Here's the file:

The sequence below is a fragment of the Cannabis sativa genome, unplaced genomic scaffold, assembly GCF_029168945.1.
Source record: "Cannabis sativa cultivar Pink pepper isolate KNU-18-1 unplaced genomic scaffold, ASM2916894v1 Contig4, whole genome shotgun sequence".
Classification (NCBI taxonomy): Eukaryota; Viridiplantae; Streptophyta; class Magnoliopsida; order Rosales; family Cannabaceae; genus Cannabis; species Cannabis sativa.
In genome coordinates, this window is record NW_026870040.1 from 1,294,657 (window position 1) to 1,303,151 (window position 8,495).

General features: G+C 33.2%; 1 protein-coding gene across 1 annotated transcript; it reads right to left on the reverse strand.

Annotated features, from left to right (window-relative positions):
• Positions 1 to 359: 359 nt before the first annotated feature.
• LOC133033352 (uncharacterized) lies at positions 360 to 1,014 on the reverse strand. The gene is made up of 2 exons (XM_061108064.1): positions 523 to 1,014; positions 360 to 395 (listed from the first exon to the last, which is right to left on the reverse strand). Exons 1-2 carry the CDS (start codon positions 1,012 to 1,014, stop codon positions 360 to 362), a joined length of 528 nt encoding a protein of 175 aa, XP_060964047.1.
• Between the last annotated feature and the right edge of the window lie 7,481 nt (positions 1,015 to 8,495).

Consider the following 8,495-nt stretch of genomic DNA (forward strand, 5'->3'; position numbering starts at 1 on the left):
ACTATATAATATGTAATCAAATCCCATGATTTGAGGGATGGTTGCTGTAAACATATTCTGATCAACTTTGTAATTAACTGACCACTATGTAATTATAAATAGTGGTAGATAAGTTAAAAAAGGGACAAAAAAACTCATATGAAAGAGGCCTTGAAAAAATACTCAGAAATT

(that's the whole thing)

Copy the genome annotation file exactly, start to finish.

The sequence below is a fragment of the Cannabis sativa genome, unplaced genomic scaffold, assembly GCF_029168945.1.
Source record: "Cannabis sativa cultivar Pink pepper isolate KNU-18-1 unplaced genomic scaffold, ASM2916894v1 Contig4, whole genome shotgun sequence".
Classification (NCBI taxonomy): Eukaryota; Viridiplantae; Streptophyta; class Magnoliopsida; order Rosales; family Cannabaceae; genus Cannabis; species Cannabis sativa.
In genome coordinates, this window is record NW_026870040.1 from 1,294,657 (window position 1) to 1,303,151 (window position 8,495).

General features: G+C 33.2%; 1 protein-coding gene across 1 annotated transcript; it reads right to left on the reverse strand.

Annotated features, from left to right (window-relative positions):
• Positions 1 to 359: 359 nt before the first annotated feature.
• LOC133033352 (uncharacterized) lies at positions 360 to 1,014 on the reverse strand. The gene is made up of 2 exons (XM_061108064.1): positions 523 to 1,014; positions 360 to 395 (listed from the first exon to the last, which is right to left on the reverse strand). Exons 1-2 carry the CDS (start codon positions 1,012 to 1,014, stop codon positions 360 to 362), a joined length of 528 nt encoding a protein of 175 aa, XP_060964047.1.
• Between the last annotated feature and the right edge of the window lie 7,481 nt (positions 1,015 to 8,495).

Consider the following 8,495-nt stretch of genomic DNA (forward strand, 5'->3'; position numbering starts at 1 on the left):
ACTATATAATATGTAATCAAATCCCATGATTTGAGGGATGGTTGCTGTAAACATATTCTGATCAACTTTGTAATTAACTGACCACTATGTAATTATAAATAGTGGTAGATAAGTTAAAAAAGGGACAAAAAAACTCATATGAAAGAGGCCTTGAAAAAATACTCAGAAATT